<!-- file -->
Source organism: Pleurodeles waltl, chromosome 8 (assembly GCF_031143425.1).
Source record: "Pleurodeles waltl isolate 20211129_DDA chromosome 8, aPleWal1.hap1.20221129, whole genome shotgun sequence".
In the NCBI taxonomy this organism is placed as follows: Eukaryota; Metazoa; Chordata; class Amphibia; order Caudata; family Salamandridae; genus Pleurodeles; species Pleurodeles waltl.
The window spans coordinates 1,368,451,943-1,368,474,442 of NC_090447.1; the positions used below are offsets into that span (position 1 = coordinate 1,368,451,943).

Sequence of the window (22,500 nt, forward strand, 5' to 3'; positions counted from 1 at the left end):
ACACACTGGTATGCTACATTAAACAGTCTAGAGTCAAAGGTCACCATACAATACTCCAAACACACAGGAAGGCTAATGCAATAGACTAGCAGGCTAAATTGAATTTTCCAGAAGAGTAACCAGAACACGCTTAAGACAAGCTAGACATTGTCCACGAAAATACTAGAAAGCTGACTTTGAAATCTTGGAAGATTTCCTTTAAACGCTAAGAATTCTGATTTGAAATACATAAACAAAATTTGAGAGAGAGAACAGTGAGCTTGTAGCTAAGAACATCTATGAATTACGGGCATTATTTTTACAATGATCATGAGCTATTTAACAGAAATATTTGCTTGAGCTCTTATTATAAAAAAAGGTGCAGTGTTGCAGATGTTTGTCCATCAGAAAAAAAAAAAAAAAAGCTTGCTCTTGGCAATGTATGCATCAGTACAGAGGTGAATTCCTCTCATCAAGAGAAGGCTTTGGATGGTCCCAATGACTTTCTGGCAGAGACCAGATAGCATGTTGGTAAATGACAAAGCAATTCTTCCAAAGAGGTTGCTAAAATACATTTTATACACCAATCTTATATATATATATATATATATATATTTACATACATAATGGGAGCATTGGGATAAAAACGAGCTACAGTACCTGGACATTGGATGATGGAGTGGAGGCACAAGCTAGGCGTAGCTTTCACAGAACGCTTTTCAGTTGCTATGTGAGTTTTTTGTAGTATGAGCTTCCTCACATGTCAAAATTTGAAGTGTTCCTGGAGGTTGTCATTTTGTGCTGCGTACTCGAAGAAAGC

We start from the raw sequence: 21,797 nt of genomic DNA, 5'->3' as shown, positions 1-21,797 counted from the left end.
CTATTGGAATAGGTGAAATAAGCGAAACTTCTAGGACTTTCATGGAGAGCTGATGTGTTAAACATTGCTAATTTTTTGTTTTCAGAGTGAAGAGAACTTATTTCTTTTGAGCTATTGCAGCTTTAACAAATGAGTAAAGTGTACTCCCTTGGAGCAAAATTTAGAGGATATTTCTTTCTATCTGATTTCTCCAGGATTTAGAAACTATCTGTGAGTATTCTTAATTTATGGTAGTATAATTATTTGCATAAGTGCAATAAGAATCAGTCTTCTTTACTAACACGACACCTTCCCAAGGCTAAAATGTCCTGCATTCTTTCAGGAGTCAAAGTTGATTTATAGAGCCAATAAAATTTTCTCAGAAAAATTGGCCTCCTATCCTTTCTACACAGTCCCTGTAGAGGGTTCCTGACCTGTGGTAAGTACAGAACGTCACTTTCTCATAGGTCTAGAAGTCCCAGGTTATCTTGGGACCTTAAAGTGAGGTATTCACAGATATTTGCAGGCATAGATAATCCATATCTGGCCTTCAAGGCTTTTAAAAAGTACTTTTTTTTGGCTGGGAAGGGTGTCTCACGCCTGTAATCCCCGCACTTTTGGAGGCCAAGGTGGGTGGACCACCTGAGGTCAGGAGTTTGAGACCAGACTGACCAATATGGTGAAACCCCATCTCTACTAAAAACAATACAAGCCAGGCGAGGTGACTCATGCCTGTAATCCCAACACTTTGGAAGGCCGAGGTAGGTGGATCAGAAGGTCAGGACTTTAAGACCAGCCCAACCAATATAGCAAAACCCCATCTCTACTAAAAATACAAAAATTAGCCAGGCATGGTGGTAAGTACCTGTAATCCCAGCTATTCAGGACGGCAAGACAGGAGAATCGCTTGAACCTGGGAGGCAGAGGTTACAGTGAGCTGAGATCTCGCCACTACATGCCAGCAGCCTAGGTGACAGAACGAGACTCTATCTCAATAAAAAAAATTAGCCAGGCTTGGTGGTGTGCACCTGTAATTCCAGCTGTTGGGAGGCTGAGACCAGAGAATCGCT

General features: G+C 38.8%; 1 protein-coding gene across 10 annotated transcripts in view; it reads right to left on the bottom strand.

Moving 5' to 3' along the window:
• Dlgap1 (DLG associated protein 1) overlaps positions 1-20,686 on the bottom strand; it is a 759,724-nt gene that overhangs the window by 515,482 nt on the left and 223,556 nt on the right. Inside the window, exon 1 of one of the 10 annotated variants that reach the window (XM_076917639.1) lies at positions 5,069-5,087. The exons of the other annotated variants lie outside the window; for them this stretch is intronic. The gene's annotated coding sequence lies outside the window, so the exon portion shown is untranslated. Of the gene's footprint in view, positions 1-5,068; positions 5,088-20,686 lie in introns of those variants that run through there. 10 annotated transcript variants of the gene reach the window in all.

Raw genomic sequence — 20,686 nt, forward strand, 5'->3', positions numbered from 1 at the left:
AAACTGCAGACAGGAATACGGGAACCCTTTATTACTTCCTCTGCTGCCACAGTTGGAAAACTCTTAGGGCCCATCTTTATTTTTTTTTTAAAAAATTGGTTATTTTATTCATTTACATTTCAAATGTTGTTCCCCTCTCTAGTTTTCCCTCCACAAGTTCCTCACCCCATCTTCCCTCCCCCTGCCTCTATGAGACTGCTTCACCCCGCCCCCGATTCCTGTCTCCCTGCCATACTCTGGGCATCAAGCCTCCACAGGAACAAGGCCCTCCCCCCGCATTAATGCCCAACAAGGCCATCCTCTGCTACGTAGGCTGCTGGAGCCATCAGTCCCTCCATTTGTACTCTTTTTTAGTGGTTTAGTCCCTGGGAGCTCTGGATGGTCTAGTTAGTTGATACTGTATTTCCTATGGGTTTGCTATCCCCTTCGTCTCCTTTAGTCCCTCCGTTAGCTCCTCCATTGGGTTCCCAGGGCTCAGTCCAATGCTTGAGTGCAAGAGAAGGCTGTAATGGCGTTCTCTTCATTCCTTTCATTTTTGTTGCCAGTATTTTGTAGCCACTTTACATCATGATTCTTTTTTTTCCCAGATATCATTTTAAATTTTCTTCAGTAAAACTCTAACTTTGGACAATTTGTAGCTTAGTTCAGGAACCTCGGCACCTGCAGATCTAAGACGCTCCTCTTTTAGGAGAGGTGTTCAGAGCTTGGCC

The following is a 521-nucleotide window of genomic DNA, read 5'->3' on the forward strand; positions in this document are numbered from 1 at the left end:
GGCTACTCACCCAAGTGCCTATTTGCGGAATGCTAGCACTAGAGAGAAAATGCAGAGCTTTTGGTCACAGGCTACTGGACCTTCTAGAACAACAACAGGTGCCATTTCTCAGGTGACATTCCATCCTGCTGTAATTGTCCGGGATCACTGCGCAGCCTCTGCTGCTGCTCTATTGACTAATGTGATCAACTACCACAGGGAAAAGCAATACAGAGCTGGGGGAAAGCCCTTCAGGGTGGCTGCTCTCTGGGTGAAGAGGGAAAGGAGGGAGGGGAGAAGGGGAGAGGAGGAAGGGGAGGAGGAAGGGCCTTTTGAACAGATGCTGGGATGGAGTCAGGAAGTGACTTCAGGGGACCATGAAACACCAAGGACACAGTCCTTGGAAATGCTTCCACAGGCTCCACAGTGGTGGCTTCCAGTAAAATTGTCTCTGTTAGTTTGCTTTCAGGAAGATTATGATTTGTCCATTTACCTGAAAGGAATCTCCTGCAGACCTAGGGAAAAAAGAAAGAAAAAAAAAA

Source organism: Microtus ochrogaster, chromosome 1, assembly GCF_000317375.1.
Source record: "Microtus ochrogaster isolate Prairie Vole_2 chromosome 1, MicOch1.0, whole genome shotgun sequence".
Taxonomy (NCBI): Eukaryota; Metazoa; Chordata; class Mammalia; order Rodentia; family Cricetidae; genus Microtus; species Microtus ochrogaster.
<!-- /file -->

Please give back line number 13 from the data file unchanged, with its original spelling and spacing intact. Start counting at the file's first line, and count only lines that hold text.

AAACTGCAGACAGGAATACGGGAACCCTTTATTACTTCCTCTGCTGCCACAGTTGGAAAACTCTTAGGGCCCATCTTTATTTTTTTTTTAAAAAATTGGTTATTTTATTCATTTACATTTCAAATGTTGTTCCCCTCTCTAGTTTTCCCTCCACAAGTTCCTCACCCCATCTTCCCTCCCCCTGCCTCTATGAGACTGCTTCACCCCGCCCCCGATTCCTGTCTCCCTGCCATACTCTGGGCATCAAGCCTCCACAGGAACAAGGCCCTCCCCCCGCATTAATGCCCAACAAGGCCATCCTCTGCTACGTAGGCTGCTGGAGCCATCAGTCCCTCCATTTGTACTCTTTTTTAGTGGTTTAGTCCCTGGGAGCTCTGGATGGTCTAGTTAGTTGATACTGTATTTCCTATGGGTTTGCTATCCCCTTCGTCTCCTTTAGTCCCTCCGTTAGCTCCTCCATTGGGTTCCCAGGGCTCAGTCCAATGCTTGAGTGCAAGAGAAGGCTGTAATGGCGTTCTCTTCATTCCTTTCATTTTTGTTGCCAGTATTTTGTAGCCACTTTACATCATGATTCTTTTTTTTCCCAGATATCATTTTAAATTTTCTTCAGTAAAACTCTAACTTTGGACAATTTGTAGCTTAGTTCAGGAACCTCGGCACCTGCAGATCTAAGACGCTCCTCTTTTAGGAGAGGTGTTCAGAGCTTGGCC